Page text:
Plan-It-X Records could be considered the house that Ghost Mice built. Yeah, release number one was The Ted Dancin’ Machine and Chris Clavin kept the Cheers theme going with Operation: Cliff Clavin coming next, but it’s arguable that Ghost Mice is the band most identified with Plan-It-X. 2004’s The Debt of the Dead, the first Ghost Mice Plan-It-X release laid this groundwork. Chris Clavin sings and plays acoustic guitar with Hannah Jones on violin, and occasionally adding a vocal layer, and some guests join them for a bunch of memorable songs. It’s the classic Ghost Mice record, with singalong favorites like “Figure 8” and “Up the Punks,” inspirational songs like “Hang on Kids” or “The Road Goes on Forever,” songs about friends such as “The Pines” or “Alas Babylon,” and a great cover of the Smiths “There is a Light That Never Goes Out.” The Debt of the Dead didn’t make it to the top of the list just because of its importance as a record. While that didn’t hurt it, ultimately the songs here are uplifting and catchy, the product of great songwriters who are quite proficient and knew exactly the type of record they were writing. The Debt of the Dead is simply composed of great songs, by great musicians and songwriters, on a great record. — SO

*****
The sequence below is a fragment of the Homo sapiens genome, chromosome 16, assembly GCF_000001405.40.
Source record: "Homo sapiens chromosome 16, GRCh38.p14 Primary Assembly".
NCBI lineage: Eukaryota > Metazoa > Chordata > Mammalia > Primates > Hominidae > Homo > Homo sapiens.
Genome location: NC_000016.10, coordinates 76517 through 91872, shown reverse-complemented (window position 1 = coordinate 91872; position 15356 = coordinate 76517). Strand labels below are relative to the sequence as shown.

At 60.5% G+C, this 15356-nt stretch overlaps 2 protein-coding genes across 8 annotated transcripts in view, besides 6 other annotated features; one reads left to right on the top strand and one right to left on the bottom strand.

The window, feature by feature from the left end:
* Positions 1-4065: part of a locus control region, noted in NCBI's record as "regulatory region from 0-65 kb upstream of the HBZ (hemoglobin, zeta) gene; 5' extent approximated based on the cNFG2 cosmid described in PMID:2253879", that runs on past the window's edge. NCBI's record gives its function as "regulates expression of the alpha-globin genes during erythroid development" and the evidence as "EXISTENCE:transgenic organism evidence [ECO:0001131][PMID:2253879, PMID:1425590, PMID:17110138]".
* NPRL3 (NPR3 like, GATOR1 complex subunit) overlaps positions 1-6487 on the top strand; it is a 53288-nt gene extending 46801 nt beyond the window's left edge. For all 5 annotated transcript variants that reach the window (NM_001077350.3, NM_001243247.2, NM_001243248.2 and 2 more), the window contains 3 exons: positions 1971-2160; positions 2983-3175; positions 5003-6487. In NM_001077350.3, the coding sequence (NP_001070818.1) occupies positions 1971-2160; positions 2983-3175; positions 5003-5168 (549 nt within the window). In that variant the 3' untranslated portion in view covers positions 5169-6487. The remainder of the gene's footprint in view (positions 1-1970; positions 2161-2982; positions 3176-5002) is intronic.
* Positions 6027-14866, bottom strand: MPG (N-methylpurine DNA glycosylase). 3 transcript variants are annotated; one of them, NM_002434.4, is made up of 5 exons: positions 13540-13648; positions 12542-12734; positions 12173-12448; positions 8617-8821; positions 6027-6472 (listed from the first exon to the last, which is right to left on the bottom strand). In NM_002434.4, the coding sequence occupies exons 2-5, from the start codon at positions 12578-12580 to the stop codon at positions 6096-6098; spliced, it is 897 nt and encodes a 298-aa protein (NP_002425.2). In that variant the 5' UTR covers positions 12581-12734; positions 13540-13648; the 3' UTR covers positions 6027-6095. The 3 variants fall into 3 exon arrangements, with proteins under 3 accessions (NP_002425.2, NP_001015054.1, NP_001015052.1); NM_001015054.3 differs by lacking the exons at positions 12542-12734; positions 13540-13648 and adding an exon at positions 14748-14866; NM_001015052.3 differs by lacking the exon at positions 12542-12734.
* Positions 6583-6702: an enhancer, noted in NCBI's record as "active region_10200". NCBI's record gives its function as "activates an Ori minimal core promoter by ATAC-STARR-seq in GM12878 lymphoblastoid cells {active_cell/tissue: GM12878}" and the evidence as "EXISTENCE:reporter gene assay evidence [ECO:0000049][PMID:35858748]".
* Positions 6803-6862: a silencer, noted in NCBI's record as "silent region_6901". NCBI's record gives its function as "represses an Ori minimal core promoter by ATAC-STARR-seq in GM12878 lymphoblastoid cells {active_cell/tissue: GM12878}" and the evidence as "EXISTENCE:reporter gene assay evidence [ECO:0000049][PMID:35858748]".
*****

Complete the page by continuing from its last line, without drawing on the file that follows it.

The insert to the The Debt of the Dead states, under the “Goal of Plan-It-X” section: “Our goal is to save the world and have fun while we do it.” While that is a very broad statement, I think it is probably safe to say, that the first part definitely has applied to some people. The second? Yeah, I think that has pretty broad applications. It’s hard not to have fun listening to any of the twenty-two records listed here. So here’s to you Plan-It-X. Thanks for twenty-two great years of music, inspiration, building communities and making friends, and having fun.